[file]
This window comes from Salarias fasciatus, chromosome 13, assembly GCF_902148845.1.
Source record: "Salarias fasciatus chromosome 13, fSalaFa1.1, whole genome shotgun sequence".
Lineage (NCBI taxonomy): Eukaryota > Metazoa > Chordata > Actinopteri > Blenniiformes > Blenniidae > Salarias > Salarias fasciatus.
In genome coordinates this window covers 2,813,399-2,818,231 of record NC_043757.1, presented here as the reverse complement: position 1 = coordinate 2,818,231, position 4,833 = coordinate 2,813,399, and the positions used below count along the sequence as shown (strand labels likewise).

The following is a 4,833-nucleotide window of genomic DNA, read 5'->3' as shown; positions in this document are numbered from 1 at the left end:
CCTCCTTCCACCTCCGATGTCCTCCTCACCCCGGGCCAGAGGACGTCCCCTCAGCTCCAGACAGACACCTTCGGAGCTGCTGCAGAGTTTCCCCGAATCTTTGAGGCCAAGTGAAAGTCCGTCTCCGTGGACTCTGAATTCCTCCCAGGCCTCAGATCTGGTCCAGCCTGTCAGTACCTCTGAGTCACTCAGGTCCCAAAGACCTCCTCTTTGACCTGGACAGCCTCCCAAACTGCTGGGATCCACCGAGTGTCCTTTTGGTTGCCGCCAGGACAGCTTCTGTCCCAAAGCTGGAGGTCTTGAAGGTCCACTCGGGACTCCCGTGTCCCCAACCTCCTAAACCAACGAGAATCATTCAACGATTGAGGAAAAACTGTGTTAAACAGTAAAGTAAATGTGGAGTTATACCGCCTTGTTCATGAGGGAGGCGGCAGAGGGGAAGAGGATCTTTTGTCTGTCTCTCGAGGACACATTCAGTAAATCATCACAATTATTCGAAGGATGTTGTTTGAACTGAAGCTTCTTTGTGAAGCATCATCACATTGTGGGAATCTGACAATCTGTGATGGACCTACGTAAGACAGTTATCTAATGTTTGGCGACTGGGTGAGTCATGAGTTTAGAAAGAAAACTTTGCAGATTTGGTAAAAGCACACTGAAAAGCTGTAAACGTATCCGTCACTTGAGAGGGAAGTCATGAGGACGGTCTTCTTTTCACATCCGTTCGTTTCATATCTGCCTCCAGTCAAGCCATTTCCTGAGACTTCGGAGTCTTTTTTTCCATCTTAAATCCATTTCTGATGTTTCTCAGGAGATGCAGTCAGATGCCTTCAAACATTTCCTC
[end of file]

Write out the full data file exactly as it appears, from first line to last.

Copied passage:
This window comes from Salarias fasciatus, chromosome 13, assembly GCF_902148845.1.
Source record: "Salarias fasciatus chromosome 13, fSalaFa1.1, whole genome shotgun sequence".
Lineage (NCBI taxonomy): Eukaryota > Metazoa > Chordata > Actinopteri > Blenniiformes > Blenniidae > Salarias > Salarias fasciatus.
In genome coordinates this window covers 2,813,399-2,818,231 of record NC_043757.1, presented here as the reverse complement: position 1 = coordinate 2,818,231, position 4,833 = coordinate 2,813,399, and the positions used below count along the sequence as shown (strand labels likewise).

The following is a 4,833-nucleotide window of genomic DNA, read 5'->3' as shown; positions in this document are numbered from 1 at the left end:
CCTCCTTCCACCTCCGATGTCCTCCTCACCCCGGGCCAGAGGACGTCCCCTCAGCTCCAGACAGACACCTTCGGAGCTGCTGCAGAGTTTCCCCGAATCTTTGAGGCCAAGTGAAAGTCCGTCTCCGTGGACTCTGAATTCCTCCCAGGCCTCAGATCTGGTCCAGCCTGTCAGTACCTCTGAGTCACTCAGGTCCCAAAGACCTCCTCTTTGACCTGGACAGCCTCCCAAACTGCTGGGATCCACCGAGTGTCCTTTTGGTTGCCGCCAGGACAGCTTCTGTCCCAAAGCTGGAGGTCTTGAAGGTCCACTCGGGACTCCCGTGTCCCCAACCTCCTAAACCAACGAGAATCATTCAACGATTGAGGAAAAACTGTGTTAAACAGTAAAGTAAATGTGGAGTTATACCGCCTTGTTCATGAGGGAGGCGGCAGAGGGGAAGAGGATCTTTTGTCTGTCTCTCGAGGACACATTCAGTAAATCATCACAATTATTCGAAGGATGTTGTTTGAACTGAAGCTTCTTTGTGAAGCATCATCACATTGTGGGAATCTGACAATCTGTGATGGACCTACGTAAGACAGTTATCTAATGTTTGGCGACTGGGTGAGTCATGAGTTTAGAAAGAAAACTTTGCAGATTTGGTAAAAGCACACTGAAAAGCTGTAAACGTATCCGTCACTTGAGAGGGAAGTCATGAGGACGGTCTTCTTTTCACATCCGTTCGTTTCATATCTGCCTCCAGTCAAGCCATTTCCTGAGACTTCGGAGTCTTTTTTTCCATCTTAAATCCATTTCTGATGTTTCTCAGGAGATGCAGTCAGATGCCTTCAAACATTTCCTC